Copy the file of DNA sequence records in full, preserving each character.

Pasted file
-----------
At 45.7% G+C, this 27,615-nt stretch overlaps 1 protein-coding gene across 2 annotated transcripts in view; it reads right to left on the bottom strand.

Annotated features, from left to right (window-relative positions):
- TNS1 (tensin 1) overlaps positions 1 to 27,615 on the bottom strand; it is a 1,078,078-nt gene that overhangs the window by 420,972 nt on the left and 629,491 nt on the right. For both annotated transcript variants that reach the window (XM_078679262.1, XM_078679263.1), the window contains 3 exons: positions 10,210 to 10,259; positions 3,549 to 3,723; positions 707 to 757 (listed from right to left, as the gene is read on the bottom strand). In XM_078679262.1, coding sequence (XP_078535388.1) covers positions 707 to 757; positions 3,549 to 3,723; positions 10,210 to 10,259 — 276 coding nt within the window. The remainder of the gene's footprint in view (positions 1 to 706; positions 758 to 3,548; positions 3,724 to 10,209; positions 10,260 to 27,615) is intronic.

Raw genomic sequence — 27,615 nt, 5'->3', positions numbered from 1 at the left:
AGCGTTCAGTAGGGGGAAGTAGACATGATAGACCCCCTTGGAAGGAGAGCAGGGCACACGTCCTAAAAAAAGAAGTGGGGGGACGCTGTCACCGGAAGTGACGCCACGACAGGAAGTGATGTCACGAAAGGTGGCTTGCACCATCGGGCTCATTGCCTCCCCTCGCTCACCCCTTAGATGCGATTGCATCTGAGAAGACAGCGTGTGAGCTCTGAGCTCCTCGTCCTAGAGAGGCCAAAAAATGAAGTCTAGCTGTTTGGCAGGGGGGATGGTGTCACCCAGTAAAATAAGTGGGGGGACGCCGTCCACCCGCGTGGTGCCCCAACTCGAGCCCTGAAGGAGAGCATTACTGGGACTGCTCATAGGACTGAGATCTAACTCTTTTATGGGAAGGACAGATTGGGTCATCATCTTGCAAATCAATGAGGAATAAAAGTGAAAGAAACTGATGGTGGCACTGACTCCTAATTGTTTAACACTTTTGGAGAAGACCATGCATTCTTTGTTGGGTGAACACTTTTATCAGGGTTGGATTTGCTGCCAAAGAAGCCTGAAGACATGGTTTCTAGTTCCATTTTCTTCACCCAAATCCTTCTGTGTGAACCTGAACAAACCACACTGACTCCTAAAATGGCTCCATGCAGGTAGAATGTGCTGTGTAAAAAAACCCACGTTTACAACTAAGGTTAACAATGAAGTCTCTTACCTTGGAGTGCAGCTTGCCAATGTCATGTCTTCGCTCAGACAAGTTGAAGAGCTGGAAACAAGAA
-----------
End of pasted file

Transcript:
At 45.7% G+C, this 27,615-nt stretch overlaps 1 protein-coding gene across 2 annotated transcripts in view; it reads right to left on the bottom strand.

Annotated features, from left to right (window-relative positions):
- TNS1 (tensin 1) overlaps positions 1 to 27,615 on the bottom strand; it is a 1,078,078-nt gene that overhangs the window by 420,972 nt on the left and 629,491 nt on the right. For both annotated transcript variants that reach the window (XM_078679262.1, XM_078679263.1), the window contains 3 exons: positions 10,210 to 10,259; positions 3,549 to 3,723; positions 707 to 757 (listed from right to left, as the gene is read on the bottom strand). In XM_078679262.1, coding sequence (XP_078535388.1) covers positions 707 to 757; positions 3,549 to 3,723; positions 10,210 to 10,259 — 276 coding nt within the window. The remainder of the gene's footprint in view (positions 1 to 706; positions 758 to 3,548; positions 3,724 to 10,209; positions 10,260 to 27,615) is intronic.

Raw genomic sequence — 27,615 nt, 5'->3', positions numbered from 1 at the left:
AGCGTTCAGTAGGGGGAAGTAGACATGATAGACCCCCTTGGAAGGAGAGCAGGGCACACGTCCTAAAAAAAGAAGTGGGGGGACGCTGTCACCGGAAGTGACGCCACGACAGGAAGTGATGTCACGAAAGGTGGCTTGCACCATCGGGCTCATTGCCTCCCCTCGCTCACCCCTTAGATGCGATTGCATCTGAGAAGACAGCGTGTGAGCTCTGAGCTCCTCGTCCTAGAGAGGCCAAAAAATGAAGTCTAGCTGTTTGGCAGGGGGGATGGTGTCACCCAGTAAAATAAGTGGGGGGACGCCGTCCACCCGCGTGGTGCCCCAACTCGAGCCCTGAAGGAGAGCATTACTGGGACTGCTCATAGGACTGAGATCTAACTCTTTTATGGGAAGGACAGATTGGGTCATCATCTTGCAAATCAATGAGGAATAAAAGTGAAAGAAACTGATGGTGGCACTGACTCCTAATTGTTTAACACTTTTGGAGAAGACCATGCATTCTTTGTTGGGTGAACACTTTTATCAGGGTTGGATTTGCTGCCAAAGAAGCCTGAAGACATGGTTTCTAGTTCCATTTTCTTCACCCAAATCCTTCTGTGTGAACCTGAACAAACCACACTGACTCCTAAAATGGCTCCATGCAGGTAGAATGTGCTGTGTAAAAAAACCCACGTTTACAACTAAGGTTAACAATGAAGTCTCTTACCTTGGAGTGCAGCTTGCCAATGTCATGTCTTCGCTCAGACAAGTTGAAGAGCTGGAAACAAGAA